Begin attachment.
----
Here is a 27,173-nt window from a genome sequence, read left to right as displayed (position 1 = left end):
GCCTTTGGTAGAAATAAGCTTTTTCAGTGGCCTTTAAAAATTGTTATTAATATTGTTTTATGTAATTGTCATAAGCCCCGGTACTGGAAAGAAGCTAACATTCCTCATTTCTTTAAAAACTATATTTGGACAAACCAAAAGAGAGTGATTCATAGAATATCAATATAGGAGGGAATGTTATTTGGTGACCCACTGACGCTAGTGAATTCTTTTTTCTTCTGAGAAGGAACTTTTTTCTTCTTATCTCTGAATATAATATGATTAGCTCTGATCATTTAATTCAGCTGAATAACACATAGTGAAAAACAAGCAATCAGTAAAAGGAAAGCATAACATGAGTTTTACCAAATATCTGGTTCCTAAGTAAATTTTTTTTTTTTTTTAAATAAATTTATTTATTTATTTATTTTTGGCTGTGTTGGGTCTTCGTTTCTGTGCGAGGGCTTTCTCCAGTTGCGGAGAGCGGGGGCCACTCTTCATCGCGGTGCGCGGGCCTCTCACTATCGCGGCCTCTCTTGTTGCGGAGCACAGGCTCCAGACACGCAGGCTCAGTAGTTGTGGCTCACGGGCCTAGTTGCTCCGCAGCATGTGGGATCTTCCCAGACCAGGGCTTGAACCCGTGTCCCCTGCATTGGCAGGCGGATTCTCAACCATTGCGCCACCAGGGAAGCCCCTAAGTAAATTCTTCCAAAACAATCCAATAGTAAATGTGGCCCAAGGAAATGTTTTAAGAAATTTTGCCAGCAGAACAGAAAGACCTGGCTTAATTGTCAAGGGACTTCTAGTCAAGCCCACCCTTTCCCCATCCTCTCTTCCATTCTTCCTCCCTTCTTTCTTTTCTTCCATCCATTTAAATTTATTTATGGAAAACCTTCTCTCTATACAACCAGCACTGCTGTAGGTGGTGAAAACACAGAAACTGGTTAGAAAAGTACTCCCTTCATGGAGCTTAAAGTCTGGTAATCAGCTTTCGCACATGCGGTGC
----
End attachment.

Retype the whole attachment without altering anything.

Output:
Here is a 27,173-nt window from a genome sequence, read left to right as displayed (position 1 = left end):
GCCTTTGGTAGAAATAAGCTTTTTCAGTGGCCTTTAAAAATTGTTATTAATATTGTTTTATGTAATTGTCATAAGCCCCGGTACTGGAAAGAAGCTAACATTCCTCATTTCTTTAAAAACTATATTTGGACAAACCAAAAGAGAGTGATTCATAGAATATCAATATAGGAGGGAATGTTATTTGGTGACCCACTGACGCTAGTGAATTCTTTTTTCTTCTGAGAAGGAACTTTTTTCTTCTTATCTCTGAATATAATATGATTAGCTCTGATCATTTAATTCAGCTGAATAACACATAGTGAAAAACAAGCAATCAGTAAAAGGAAAGCATAACATGAGTTTTACCAAATATCTGGTTCCTAAGTAAATTTTTTTTTTTTTTTAAATAAATTTATTTATTTATTTATTTTTGGCTGTGTTGGGTCTTCGTTTCTGTGCGAGGGCTTTCTCCAGTTGCGGAGAGCGGGGGCCACTCTTCATCGCGGTGCGCGGGCCTCTCACTATCGCGGCCTCTCTTGTTGCGGAGCACAGGCTCCAGACACGCAGGCTCAGTAGTTGTGGCTCACGGGCCTAGTTGCTCCGCAGCATGTGGGATCTTCCCAGACCAGGGCTTGAACCCGTGTCCCCTGCATTGGCAGGCGGATTCTCAACCATTGCGCCACCAGGGAAGCCCCTAAGTAAATTCTTCCAAAACAATCCAATAGTAAATGTGGCCCAAGGAAATGTTTTAAGAAATTTTGCCAGCAGAACAGAAAGACCTGGCTTAATTGTCAAGGGACTTCTAGTCAAGCCCACCCTTTCCCCATCCTCTCTTCCATTCTTCCTCCCTTCTTTCTTTTCTTCCATCCATTTAAATTTATTTATGGAAAACCTTCTCTCTATACAACCAGCACTGCTGTAGGTGGTGAAAACACAGAAACTGGTTAGAAAAGTACTCCCTTCATGGAGCTTAAAGTCTGGTAATCAGCTTTCGCACATGCGGTGC